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    Poprad, I'm more than likely doing the 2-day, but it would be nice to catch up with you sometime to compare notes on our Raleighs. I recall you are also doing Cycle Oregon? So if not STP, then CO perhpas. Vamanos muchachos!

    Bib 2009, BTW. Probably stopping at River Oaks RV in Vader unless a tailwind pushes me all the way to Holladay Park.
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    Senior Member Daveyboy's Avatar
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    Thanks Mash Master. Looks like it's going to be a hot one again this year!

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    Good luck all! I'll probably be at the Western Chehalis/Yelm Trail junction cheering you on after I get back south from dropping off a rider!

    Rubber side down

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    Senior Member Bill Kapaun's Avatar
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    Man I Wish I Could Be There! Have Fun! Ill Be Thinkin Of Ya While Im Raising Money For The 8 Lakes Leg Aches!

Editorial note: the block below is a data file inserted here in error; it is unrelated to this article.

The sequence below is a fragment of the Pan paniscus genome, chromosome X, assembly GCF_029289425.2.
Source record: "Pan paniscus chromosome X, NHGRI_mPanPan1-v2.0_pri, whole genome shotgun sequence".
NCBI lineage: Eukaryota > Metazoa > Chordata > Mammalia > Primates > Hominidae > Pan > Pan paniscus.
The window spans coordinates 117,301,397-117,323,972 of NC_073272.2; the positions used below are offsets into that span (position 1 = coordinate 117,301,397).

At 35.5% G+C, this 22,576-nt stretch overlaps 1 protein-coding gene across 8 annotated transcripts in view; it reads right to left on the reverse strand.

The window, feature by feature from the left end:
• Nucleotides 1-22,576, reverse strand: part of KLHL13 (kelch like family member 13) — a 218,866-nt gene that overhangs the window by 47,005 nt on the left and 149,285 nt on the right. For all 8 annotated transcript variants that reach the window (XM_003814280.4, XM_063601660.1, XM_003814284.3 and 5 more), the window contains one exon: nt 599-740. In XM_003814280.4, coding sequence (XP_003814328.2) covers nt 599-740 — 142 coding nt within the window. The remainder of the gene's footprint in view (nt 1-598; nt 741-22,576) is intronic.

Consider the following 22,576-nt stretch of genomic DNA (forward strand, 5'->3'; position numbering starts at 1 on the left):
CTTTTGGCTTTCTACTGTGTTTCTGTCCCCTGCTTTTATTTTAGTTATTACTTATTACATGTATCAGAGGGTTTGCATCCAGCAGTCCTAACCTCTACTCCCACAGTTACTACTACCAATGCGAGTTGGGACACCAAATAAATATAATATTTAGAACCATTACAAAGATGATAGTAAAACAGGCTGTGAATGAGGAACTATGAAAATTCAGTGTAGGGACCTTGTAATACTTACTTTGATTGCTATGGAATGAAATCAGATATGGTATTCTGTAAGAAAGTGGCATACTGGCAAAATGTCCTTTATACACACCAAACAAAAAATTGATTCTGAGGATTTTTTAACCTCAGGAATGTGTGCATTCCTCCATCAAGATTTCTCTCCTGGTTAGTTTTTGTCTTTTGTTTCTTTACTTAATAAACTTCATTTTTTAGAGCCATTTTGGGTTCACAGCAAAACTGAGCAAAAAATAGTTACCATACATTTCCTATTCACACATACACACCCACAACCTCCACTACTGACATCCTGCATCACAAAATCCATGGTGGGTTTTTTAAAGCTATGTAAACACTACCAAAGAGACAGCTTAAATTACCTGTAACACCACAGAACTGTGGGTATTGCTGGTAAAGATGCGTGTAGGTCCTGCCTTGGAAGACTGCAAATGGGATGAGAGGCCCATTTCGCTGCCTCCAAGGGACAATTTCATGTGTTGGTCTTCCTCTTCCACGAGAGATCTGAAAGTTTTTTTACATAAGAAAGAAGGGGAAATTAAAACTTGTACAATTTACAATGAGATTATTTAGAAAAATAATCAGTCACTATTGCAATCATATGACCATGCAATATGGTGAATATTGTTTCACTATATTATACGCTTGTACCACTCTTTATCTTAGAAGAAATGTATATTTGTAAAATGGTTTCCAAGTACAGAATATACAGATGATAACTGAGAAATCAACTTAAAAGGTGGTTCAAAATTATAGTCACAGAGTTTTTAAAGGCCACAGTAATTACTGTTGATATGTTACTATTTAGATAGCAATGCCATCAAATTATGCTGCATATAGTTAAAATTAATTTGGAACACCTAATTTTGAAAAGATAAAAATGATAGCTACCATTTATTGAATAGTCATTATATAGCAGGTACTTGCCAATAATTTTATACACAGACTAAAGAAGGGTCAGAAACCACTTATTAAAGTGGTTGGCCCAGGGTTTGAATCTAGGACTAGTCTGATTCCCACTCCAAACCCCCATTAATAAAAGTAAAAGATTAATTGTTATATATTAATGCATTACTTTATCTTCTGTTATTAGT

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    "9,500 riders take off on annual Seattle to Portland Bicycle Classic" ~Seattle Times

    Will probably never do this ride but YEA for those who do
    "Ride Like an Orca!" ~tdp
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    tired donnamb's Avatar
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    Waiting for CliftonGK1 to call soon...
    "Real wars of words are harder to win. They require thought, insight, precision, articulation, knowledge, and experience. They require the humility to admit when you are wrong. They recognize that the dialectic is not about making us look at you, but about us all looking together for the truth."

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    Senior Member poprad's Avatar
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    I just got home...StP rocked! Great course support, hotter n' hell, grooving vibe all day. Wonderful time. Kudos to the organizers, very well executed event.
    I live in search of finest examples of the 3 B's: Bikes, Beans (coffee), and Beer